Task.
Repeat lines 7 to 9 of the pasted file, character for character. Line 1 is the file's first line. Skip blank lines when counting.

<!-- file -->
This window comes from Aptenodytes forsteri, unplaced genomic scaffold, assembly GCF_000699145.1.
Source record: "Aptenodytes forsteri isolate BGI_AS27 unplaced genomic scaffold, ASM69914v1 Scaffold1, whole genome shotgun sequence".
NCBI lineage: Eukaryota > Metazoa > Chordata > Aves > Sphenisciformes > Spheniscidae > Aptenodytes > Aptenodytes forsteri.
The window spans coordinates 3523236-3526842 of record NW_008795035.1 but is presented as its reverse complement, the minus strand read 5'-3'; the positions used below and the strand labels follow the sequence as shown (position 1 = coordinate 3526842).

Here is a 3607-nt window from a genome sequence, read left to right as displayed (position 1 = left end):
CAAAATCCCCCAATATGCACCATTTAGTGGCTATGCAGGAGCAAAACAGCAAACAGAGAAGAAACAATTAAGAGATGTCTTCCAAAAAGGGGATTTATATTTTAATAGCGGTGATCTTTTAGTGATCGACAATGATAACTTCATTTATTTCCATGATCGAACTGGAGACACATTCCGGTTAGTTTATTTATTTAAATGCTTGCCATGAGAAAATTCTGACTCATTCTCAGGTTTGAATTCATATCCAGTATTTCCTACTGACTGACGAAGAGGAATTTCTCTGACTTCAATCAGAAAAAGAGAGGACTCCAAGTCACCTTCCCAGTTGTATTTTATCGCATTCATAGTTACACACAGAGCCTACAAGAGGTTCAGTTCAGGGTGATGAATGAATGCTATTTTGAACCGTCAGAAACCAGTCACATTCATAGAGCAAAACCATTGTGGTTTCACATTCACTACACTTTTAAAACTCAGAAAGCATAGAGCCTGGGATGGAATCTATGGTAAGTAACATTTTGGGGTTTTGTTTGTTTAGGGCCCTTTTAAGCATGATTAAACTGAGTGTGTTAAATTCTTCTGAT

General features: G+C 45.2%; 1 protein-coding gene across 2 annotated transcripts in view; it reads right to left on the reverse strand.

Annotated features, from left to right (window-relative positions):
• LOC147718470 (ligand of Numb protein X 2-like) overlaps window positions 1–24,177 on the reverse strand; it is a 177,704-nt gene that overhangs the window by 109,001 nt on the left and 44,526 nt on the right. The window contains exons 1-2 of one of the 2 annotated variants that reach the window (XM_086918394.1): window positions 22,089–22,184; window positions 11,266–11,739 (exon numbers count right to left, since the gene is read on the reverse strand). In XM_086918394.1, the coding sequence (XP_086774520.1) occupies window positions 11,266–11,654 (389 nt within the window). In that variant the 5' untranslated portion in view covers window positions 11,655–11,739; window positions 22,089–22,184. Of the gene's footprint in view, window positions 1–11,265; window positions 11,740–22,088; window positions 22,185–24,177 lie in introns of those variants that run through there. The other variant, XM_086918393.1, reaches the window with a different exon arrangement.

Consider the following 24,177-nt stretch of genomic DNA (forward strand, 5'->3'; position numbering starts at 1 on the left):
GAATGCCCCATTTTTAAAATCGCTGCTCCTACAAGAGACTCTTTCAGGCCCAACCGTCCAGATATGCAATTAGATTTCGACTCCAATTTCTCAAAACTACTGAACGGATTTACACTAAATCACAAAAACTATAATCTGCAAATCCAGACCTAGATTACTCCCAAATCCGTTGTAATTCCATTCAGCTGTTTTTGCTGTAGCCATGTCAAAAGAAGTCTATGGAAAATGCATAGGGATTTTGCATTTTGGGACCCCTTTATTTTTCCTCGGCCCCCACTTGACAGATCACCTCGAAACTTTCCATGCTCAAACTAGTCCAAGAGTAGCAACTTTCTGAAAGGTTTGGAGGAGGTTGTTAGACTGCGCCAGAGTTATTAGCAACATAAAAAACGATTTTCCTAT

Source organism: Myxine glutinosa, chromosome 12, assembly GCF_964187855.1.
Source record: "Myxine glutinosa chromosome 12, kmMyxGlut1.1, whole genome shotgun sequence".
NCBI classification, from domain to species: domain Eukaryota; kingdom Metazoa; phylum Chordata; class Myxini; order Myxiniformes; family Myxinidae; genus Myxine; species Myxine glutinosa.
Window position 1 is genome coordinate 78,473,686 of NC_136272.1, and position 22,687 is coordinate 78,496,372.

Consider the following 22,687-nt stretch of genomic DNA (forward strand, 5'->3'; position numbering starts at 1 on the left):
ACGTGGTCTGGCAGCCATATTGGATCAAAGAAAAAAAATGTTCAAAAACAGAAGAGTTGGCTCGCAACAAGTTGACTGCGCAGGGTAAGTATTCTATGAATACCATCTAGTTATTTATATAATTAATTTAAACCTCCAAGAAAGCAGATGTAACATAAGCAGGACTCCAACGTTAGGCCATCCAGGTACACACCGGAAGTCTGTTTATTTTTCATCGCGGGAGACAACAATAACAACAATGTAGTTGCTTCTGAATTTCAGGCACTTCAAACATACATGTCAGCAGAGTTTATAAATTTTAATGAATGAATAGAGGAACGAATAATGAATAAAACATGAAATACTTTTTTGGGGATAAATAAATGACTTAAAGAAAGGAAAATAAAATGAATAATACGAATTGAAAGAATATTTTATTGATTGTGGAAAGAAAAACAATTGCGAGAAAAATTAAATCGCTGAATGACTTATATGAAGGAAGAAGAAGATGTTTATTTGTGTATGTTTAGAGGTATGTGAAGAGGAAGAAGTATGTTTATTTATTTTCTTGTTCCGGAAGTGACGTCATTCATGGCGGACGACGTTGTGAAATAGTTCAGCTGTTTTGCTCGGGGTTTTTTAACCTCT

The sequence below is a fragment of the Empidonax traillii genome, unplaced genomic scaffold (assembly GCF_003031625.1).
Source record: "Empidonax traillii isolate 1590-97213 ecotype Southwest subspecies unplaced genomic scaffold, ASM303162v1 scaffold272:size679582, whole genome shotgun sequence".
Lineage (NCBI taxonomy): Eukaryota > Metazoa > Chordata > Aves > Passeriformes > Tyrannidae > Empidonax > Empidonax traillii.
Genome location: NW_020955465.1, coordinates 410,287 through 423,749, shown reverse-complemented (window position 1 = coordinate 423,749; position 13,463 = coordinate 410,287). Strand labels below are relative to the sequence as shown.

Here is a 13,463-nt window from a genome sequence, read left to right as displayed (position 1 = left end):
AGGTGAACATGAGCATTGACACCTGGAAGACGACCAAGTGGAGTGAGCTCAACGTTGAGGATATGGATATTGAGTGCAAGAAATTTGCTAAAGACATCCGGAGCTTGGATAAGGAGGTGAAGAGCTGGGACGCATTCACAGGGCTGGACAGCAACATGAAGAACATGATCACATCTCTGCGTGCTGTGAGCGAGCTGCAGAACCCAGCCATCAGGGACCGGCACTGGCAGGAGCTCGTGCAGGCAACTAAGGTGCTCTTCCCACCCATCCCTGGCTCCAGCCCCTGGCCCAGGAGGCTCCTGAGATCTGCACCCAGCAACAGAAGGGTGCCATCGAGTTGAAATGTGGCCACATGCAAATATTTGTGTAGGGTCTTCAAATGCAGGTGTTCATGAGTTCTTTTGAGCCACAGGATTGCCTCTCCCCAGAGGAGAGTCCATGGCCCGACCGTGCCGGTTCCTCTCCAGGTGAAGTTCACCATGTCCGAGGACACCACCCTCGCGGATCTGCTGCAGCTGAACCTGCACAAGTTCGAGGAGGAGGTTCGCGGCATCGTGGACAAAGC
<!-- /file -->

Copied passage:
General features: G+C 45.2%; 1 protein-coding gene across 2 annotated transcripts in view; it reads right to left on the reverse strand.

Annotated features, from left to right (window-relative positions):
• LOC147718470 (ligand of Numb protein X 2-like) overlaps window positions 1–24,177 on the reverse strand; it is a 177,704-nt gene that overhangs the window by 109,001 nt on the left and 44,526 nt on the right. The window contains exons 1-2 of one of the 2 annotated variants that reach the window (XM_086918394.1): window positions 22,089–22,184; window positions 11,266–11,739 (exon numbers count right to left, since the gene is read on the reverse strand). In XM_086918394.1, the coding sequence (XP_086774520.1) occupies window positions 11,266–11,654 (389 nt within the window). In that variant the 5' untranslated portion in view covers window positions 11,655–11,739; window positions 22,089–22,184. Of the gene's footprint in view, window positions 1–11,265; window positions 11,740–22,088; window positions 22,185–24,177 lie in introns of those variants that run through there. The other variant, XM_086918393.1, reaches the window with a different exon arrangement.